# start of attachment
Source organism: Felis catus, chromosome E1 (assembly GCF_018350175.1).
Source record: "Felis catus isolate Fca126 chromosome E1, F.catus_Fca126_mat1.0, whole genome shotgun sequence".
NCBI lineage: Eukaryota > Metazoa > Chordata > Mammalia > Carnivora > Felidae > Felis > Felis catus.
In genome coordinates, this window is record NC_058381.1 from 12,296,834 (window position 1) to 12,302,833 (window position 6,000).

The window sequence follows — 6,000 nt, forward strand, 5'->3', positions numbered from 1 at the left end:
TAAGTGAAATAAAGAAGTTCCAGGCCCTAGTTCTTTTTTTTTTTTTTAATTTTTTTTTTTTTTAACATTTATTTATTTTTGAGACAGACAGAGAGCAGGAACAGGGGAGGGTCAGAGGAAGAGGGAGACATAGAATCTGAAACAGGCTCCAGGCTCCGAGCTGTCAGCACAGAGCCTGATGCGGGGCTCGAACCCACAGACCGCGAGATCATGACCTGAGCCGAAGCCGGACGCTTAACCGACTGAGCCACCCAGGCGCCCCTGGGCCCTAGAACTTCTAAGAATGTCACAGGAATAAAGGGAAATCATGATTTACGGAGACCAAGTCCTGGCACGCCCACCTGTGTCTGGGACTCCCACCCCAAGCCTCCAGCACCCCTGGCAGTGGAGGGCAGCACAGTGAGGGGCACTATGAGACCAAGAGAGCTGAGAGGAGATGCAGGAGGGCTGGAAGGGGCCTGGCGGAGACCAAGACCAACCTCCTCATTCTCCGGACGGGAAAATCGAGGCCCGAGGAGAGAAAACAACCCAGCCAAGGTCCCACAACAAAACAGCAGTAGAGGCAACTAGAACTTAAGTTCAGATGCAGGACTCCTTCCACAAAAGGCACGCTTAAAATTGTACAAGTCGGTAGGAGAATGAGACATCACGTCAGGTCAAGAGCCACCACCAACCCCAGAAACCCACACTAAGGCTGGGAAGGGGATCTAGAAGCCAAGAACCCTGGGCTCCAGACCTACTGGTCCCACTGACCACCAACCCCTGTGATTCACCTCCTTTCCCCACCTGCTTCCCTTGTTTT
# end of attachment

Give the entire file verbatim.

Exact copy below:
Source organism: Felis catus, chromosome E1 (assembly GCF_018350175.1).
Source record: "Felis catus isolate Fca126 chromosome E1, F.catus_Fca126_mat1.0, whole genome shotgun sequence".
NCBI lineage: Eukaryota > Metazoa > Chordata > Mammalia > Carnivora > Felidae > Felis > Felis catus.
In genome coordinates, this window is record NC_058381.1 from 12,296,834 (window position 1) to 12,302,833 (window position 6,000).

The window sequence follows — 6,000 nt, forward strand, 5'->3', positions numbered from 1 at the left end:
TAAGTGAAATAAAGAAGTTCCAGGCCCTAGTTCTTTTTTTTTTTTTTAATTTTTTTTTTTTTTAACATTTATTTATTTTTGAGACAGACAGAGAGCAGGAACAGGGGAGGGTCAGAGGAAGAGGGAGACATAGAATCTGAAACAGGCTCCAGGCTCCGAGCTGTCAGCACAGAGCCTGATGCGGGGCTCGAACCCACAGACCGCGAGATCATGACCTGAGCCGAAGCCGGACGCTTAACCGACTGAGCCACCCAGGCGCCCCTGGGCCCTAGAACTTCTAAGAATGTCACAGGAATAAAGGGAAATCATGATTTACGGAGACCAAGTCCTGGCACGCCCACCTGTGTCTGGGACTCCCACCCCAAGCCTCCAGCACCCCTGGCAGTGGAGGGCAGCACAGTGAGGGGCACTATGAGACCAAGAGAGCTGAGAGGAGATGCAGGAGGGCTGGAAGGGGCCTGGCGGAGACCAAGACCAACCTCCTCATTCTCCGGACGGGAAAATCGAGGCCCGAGGAGAGAAAACAACCCAGCCAAGGTCCCACAACAAAACAGCAGTAGAGGCAACTAGAACTTAAGTTCAGATGCAGGACTCCTTCCACAAAAGGCACGCTTAAAATTGTACAAGTCGGTAGGAGAATGAGACATCACGTCAGGTCAAGAGCCACCACCAACCCCAGAAACCCACACTAAGGCTGGGAAGGGGATCTAGAAGCCAAGAACCCTGGGCTCCAGACCTACTGGTCCCACTGACCACCAACCCCTGTGATTCACCTCCTTTCCCCACCTGCTTCCCTTGTTTT